ANSWER: Blog content is copyrighted just as are other literary works. So, there are no special rules for blog content. A fair use portion of blog content can be used, just as a fair use portion of anything may be used. No permission is required to use a fair use portion, but for more than that, the librarian should contact the blog author, explain the use he wants to make of the blog content and ask permission to use the material.

QUESTION: May a library bookclub show a commercial motion picture and still comply with copyright?

ANSWER: Certainly it is possible for a library bookclub to view a movie, but the viewing is a public performance. Therefore, the library must seek permission and pay performance royalties, if required. If the library acquired the public performance rights when it purchased the copy of the movie, then no further permission is required. But simply purchasing the movie on DVD does not typically include the public performance rights.

QUESTION: Many academic institutions now have Copyright or Scholarly Communications Officers. What do these people do?

ANSWER: Colleges and universities have begun to recognize how important copyright is to its faculty, staff and students. While university attorneys are there to advise the institution on all legal issues, including, copyright, they typically are not able to provide the services and help that a Copyright Officer can. Typically, these positions require a law degree, and often also a library degree. The duties of a Copyright Officer may include: (1) developing educational materials, online instruction and Websites about copyright for the institution; (2) offering copyright education and training programs for faculty, students and staff; (3) assisting the library by reviewing licenses for copyrighted materials; (4) answering questions for individual faculty members about the use of copyrighted works in their teaching and scholarship; (5) advising faculty about copyright transfers for their publications; (6) coordinating activities with the campus Office of Legal Counsel and (7) serving as an ex officio member of the campus Copyright Committee.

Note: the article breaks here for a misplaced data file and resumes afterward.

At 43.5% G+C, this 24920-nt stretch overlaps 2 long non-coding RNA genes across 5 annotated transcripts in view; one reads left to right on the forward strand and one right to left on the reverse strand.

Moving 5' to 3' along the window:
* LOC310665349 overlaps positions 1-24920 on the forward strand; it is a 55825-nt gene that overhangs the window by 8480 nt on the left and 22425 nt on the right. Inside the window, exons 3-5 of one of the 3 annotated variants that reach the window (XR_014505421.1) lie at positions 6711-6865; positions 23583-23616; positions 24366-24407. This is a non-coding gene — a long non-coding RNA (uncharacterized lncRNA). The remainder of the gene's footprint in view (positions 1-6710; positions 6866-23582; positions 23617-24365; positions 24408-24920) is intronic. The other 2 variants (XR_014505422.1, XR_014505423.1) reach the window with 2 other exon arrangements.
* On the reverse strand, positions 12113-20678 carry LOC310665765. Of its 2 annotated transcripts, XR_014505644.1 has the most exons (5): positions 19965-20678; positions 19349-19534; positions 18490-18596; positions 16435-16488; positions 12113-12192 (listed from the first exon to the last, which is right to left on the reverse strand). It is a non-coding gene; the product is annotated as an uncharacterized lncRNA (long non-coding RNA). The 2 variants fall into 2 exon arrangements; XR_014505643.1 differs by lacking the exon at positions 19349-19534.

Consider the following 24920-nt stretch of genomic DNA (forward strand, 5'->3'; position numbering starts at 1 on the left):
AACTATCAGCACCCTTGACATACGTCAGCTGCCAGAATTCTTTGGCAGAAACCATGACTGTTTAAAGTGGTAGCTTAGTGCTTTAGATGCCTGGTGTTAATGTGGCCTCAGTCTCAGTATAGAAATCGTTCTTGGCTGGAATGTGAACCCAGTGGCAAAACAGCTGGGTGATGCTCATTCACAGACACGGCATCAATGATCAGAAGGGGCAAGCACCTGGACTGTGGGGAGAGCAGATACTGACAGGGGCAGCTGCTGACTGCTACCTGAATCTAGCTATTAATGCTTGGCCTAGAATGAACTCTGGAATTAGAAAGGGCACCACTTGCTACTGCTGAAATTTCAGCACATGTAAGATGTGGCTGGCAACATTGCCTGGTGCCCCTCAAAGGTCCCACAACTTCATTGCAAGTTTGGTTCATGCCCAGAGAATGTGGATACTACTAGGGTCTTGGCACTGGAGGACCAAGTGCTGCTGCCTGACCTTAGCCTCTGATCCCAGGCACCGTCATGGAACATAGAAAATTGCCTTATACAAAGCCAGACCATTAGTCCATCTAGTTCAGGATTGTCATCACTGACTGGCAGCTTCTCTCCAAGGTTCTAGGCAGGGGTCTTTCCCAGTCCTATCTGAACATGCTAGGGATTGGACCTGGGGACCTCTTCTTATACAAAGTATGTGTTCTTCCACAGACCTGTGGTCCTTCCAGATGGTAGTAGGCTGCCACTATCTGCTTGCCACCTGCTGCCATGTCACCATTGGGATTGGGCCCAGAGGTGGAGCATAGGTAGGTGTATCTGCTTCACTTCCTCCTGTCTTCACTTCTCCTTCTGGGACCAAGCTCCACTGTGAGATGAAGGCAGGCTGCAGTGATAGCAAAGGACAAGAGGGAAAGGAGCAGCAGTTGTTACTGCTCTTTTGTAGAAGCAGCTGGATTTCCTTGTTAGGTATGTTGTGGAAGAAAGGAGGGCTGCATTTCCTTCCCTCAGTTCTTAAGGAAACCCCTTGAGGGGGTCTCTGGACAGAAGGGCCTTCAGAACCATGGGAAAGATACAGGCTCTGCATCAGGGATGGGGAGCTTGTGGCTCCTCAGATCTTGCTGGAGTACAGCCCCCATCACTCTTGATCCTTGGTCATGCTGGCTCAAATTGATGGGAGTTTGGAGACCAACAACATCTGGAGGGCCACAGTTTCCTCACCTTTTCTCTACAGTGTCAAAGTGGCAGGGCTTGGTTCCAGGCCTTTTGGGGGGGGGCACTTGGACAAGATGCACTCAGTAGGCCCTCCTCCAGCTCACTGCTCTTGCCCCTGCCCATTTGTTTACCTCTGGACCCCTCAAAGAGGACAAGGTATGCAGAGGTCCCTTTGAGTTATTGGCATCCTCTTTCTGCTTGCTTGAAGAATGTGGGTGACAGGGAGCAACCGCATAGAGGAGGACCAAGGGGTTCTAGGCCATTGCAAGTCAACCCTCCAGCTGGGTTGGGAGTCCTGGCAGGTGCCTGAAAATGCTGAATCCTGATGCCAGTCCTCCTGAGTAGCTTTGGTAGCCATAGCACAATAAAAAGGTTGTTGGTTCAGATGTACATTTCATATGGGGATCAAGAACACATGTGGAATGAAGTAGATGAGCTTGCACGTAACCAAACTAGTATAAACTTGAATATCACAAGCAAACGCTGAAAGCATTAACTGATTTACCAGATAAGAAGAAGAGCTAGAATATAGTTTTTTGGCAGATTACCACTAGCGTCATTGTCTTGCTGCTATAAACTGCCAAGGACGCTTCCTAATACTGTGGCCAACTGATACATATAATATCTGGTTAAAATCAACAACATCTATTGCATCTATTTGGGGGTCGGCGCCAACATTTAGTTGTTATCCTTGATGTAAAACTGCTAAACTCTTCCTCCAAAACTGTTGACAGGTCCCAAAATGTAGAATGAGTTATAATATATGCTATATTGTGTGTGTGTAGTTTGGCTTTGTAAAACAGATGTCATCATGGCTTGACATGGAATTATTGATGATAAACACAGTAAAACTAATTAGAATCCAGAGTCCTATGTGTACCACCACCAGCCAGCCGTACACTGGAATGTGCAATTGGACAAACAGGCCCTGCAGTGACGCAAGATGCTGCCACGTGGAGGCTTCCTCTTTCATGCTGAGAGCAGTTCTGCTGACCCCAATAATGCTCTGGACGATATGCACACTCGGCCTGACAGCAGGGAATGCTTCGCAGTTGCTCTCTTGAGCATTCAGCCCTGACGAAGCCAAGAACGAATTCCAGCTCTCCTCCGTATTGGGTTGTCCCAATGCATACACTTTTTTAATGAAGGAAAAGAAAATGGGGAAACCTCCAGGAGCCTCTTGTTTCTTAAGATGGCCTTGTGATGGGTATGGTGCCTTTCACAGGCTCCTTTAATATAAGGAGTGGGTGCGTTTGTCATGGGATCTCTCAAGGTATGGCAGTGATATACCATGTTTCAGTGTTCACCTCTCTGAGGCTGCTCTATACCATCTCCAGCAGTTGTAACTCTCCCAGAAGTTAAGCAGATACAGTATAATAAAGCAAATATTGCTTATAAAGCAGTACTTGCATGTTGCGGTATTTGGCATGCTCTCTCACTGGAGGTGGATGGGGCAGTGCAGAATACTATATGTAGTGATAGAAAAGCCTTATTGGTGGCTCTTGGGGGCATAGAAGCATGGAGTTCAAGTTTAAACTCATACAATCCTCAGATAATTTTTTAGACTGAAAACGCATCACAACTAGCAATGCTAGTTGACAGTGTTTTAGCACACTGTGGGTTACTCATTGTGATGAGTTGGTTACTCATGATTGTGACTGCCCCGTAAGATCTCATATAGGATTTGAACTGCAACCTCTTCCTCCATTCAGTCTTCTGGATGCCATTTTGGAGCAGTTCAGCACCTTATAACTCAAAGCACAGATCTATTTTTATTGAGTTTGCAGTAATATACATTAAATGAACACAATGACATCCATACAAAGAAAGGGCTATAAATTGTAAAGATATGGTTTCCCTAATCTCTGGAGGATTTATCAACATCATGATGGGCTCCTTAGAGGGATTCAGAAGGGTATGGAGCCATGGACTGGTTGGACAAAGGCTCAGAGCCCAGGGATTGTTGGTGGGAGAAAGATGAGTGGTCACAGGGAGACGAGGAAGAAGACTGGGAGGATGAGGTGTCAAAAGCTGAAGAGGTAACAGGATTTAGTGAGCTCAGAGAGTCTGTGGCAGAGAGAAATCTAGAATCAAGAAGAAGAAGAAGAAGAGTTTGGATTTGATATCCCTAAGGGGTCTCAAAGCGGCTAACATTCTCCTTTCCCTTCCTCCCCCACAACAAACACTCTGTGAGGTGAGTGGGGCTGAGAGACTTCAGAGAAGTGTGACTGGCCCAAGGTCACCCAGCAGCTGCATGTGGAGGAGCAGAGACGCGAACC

Additionally, campus Copyright Officers often develop relationships with other copyright experts around the country to share information and materials. Some officers also have responsibility for developing testimony in various hearings, etc.

QUESTION: Are libraries considered to be an educational institution?

ANSWER: For copyright purposes, the question is not whether an institution is educational in nature but whether it is organized under the U.S. tax code as a nonprofit educational institution. Nonprofit educational institutions have certain privileges and exceptions that apply to them in copyright which are not available to for-profit educational institutions or to non-educational organizations. So, to answer the question, libraries are not necessarily educational institutions. To some extent, the answer depends on the type of library. A library in a school or college or university is a part of an educational institution, and therefore it is educational. A corporate library, even a nonprofit corporation library, is not an educational institution. A public library, while it definitely has an educational mission is a nonprofit library but not a nonprofit educational institution.